Jen and I are raising our mighty fists of righteous indignation and shouting: Dumb is not sexy-cute-funny-cool-justifiable-excusable! And corporations marketing Dumb are corrupt, disreputable, and reckless. Shame!
I love girls, and boys. I love children. I want the message to them to be about inclusion and opportunity, about respect, about acceptance. I want Maria to feel that her interests matter, that her curiosity is the starting point for a lifetime of learning opportunities. I want Maria to see failure as a part of learning, that it is not a final statement about her abilities, but a sign that she is doing something challenging. Challenging is good. Hard work, effort, sweat, practice, and determination are great.
Maria loves robotics, FIRST, 2102 Team Paradox, and being in the mix of metal shop activity and creation. She is wholeheartedly interested in design and manufacturing. She loves ASIMO, and in St Louis she saw as many ASIMO demonstrations as she could, even making friends with Tiffany, ASIMO's presenter. Even as young as six, she dedicates her time and interest to learning and participating in FIRST and Team Paradox as much as she can.
She wants to meet people, learn more, and share her passion for her interests, and we are fortunate to have opportunities to give her the experiences she enjoys. So, imagine if two years ago, I implied that robotics is only for big kids? or if I hinted that girls don't build robots... it's messy-hard, it's for boys? What if we reinforced the messages that math is for smart kids, or the ones with talent? What if she struggled to learn to count to one hundred, and we said, "That's okay, pretty soon you'll be like most girls and fall behind in math anyway, so let's not worry about it."
Maria did struggle to learn to count to one hundred, and I said, "Keep trying. You'll get it." And we practiced together, and we played at it, and we took our time, and now we all hear her count to one hundred, every day! and to one hundred and twelve, and adding five hundred plus five hundred, and asking "What do you get when you add six hundred and six hundred?"
Maria loves to dance, and she loves to dress-up, and cook. She has plans that she is firmly committed to, to open The Best Restaurant Ever. She draws and paints, she sews. She swims, and runs. She is learning how to read, and it hasn't been easy, but she's getting it, and she loves it. She loves our time in the garden, and learning from her brothers.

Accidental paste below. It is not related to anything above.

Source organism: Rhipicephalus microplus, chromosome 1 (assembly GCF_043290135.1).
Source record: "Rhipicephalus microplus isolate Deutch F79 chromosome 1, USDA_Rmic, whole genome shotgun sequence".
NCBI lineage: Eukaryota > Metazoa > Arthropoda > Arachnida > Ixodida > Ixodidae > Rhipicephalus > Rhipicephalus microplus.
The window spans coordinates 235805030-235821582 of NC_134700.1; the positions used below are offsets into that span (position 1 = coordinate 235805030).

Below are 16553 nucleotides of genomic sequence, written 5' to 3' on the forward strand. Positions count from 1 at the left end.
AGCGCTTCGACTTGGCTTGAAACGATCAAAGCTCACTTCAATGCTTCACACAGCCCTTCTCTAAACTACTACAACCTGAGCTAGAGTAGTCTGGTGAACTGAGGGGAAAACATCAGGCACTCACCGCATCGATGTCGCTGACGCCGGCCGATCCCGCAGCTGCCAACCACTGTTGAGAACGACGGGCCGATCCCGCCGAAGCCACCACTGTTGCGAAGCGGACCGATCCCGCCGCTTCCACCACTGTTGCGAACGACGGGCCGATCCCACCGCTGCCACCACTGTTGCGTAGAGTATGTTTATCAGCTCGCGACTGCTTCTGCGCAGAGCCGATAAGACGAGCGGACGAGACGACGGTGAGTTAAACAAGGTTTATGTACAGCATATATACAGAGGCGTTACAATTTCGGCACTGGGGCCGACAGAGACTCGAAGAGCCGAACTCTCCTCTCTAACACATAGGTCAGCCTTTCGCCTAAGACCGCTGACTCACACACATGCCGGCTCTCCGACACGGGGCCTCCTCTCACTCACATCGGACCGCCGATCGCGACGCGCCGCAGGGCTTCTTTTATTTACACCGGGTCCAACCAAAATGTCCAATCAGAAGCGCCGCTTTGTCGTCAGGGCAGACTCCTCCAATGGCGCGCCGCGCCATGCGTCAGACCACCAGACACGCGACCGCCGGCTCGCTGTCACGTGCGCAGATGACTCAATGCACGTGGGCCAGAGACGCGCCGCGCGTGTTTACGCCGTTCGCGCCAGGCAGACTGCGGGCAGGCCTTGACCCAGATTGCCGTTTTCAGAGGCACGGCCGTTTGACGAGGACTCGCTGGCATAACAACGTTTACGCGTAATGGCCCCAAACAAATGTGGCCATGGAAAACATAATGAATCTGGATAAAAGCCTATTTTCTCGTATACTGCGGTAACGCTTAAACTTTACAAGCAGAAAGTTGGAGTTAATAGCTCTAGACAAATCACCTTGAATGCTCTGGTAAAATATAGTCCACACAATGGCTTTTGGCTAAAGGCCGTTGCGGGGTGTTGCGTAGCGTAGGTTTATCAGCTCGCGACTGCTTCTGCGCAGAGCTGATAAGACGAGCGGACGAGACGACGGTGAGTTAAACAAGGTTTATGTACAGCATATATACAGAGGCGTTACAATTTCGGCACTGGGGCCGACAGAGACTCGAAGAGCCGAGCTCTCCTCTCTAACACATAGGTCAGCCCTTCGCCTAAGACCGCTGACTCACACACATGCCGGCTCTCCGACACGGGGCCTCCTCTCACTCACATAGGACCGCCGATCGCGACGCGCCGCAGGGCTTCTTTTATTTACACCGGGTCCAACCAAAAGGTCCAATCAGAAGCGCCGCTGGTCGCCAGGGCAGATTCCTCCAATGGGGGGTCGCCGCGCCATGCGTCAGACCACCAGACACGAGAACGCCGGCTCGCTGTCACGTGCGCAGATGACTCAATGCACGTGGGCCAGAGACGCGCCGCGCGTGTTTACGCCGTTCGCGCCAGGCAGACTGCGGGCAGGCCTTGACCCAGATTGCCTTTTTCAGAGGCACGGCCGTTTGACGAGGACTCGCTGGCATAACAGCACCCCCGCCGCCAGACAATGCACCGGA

Last week she wore her skirt with robots printed all over it, and when I picked her up from school she said: "The girls at school told me I shouldn't wear this skirt, because 'robots are for boys, and I was being silly.'" And, I am relieved to add that she was appalled at their statement and beliefs. She went on to tell me, "I told them, 'there's no time to talk about this right now. But you are wrong, and when I tell you about 2102 Team Paradox, you will know robots are for everyone!'"
Maria, all of your life you can choose to explore the world, take adventures, meet people, and try new things. Sometimes you will love what you try, and sometimes you will struggle. Sometimes people will tell you 'you cannot do this,' but trust your instincts, and when you don't like one "expert's" opinion, then find another expert. Failing is only bad if you give-up without doing your best, without trying to do better. Failing is part of learning. Learning is part of living. Some things you may not be good at, but you decide when that is; do not let studies or statistics label your abilities. Your success is largely a reflection of your interest and your effort. It is a good idea to ask for help. It is a good idea to offer help. Knowledge, instructions, and skills are not privileged information, but sometimes you need to work for them. You need to let your curiosity lead you to books, ideas, art, music, classes, tutorials, mentors, your community, and then be engaged in your education, because you can learn. I hope you will always find a way to do what you love, and love what you do.
Never give up! Never surrender!